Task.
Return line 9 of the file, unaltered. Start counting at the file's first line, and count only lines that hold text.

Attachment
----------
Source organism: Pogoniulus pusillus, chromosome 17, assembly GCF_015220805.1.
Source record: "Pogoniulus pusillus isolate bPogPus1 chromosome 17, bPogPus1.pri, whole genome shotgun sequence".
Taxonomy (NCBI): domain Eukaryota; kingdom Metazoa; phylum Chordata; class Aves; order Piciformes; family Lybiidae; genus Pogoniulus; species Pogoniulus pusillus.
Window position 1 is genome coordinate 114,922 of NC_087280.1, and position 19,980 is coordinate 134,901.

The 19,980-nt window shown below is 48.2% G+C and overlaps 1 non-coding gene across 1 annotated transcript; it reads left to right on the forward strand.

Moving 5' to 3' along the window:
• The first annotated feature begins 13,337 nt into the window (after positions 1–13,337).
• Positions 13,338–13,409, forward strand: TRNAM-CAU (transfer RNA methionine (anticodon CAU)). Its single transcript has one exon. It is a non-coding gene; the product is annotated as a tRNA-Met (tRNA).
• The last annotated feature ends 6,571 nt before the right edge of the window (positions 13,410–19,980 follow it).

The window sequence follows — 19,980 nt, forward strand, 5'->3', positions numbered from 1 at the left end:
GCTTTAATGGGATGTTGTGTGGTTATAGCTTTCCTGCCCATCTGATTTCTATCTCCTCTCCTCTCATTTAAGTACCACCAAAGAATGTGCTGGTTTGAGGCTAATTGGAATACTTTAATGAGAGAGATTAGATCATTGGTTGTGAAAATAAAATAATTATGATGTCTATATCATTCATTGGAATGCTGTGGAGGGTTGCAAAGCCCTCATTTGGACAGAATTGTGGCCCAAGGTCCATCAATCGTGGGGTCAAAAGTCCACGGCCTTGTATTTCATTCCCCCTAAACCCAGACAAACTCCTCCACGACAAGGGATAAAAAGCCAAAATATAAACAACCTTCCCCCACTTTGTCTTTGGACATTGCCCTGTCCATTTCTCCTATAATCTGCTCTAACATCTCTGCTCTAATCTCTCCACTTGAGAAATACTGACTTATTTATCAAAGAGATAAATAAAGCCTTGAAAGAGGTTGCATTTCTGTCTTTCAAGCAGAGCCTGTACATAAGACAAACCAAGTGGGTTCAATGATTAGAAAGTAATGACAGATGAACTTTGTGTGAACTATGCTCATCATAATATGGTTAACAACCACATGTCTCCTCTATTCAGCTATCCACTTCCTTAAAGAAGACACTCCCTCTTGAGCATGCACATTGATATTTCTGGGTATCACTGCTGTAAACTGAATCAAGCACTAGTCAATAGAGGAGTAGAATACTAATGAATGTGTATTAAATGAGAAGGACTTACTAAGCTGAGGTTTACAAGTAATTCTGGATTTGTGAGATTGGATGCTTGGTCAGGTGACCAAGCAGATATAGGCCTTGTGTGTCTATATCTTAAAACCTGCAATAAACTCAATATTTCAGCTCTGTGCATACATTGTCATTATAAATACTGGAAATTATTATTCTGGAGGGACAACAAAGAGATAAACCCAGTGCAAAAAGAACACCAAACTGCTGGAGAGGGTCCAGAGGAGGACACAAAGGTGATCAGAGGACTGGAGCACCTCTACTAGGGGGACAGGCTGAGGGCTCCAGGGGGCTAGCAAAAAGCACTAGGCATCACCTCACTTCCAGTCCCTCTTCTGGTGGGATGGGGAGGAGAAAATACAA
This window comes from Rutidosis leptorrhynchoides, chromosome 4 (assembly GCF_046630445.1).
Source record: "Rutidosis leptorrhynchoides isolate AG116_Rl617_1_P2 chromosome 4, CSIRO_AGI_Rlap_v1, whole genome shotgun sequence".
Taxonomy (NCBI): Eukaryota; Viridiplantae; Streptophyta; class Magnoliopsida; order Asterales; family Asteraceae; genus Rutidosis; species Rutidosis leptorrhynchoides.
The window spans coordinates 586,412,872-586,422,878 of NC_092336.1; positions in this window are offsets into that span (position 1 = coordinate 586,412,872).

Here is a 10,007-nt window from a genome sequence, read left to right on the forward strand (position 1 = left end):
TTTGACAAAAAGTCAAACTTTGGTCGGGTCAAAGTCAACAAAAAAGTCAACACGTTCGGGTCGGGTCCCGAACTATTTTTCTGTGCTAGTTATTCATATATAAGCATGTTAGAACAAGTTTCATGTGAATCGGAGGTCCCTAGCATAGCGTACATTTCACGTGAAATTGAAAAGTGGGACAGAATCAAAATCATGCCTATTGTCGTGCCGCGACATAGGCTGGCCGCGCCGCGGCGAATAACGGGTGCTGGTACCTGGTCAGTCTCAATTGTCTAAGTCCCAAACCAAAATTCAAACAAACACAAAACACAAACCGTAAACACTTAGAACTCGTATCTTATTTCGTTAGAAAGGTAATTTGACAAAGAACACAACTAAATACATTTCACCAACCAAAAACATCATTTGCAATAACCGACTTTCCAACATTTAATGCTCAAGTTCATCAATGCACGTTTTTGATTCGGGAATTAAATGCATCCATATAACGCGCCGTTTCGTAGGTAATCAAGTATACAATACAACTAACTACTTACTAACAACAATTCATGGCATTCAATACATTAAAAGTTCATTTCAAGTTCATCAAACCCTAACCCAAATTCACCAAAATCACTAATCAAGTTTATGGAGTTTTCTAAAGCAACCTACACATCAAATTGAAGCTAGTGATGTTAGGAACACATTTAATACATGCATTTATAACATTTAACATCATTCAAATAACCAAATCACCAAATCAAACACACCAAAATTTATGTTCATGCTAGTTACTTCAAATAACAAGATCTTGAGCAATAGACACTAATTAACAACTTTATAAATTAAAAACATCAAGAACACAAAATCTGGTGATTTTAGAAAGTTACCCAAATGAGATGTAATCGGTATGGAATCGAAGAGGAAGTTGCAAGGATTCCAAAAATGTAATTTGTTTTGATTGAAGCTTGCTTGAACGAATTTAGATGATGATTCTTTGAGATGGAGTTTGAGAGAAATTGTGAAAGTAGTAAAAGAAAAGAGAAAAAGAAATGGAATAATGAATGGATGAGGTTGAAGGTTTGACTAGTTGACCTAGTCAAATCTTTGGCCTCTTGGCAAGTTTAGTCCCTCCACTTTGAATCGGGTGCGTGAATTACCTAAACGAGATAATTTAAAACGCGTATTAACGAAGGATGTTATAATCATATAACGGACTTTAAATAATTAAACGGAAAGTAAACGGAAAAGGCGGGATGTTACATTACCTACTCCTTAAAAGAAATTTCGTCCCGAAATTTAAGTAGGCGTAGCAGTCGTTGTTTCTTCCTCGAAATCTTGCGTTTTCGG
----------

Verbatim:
• The last annotated feature ends 6,571 nt before the right edge of the window (positions 13,410–19,980 follow it).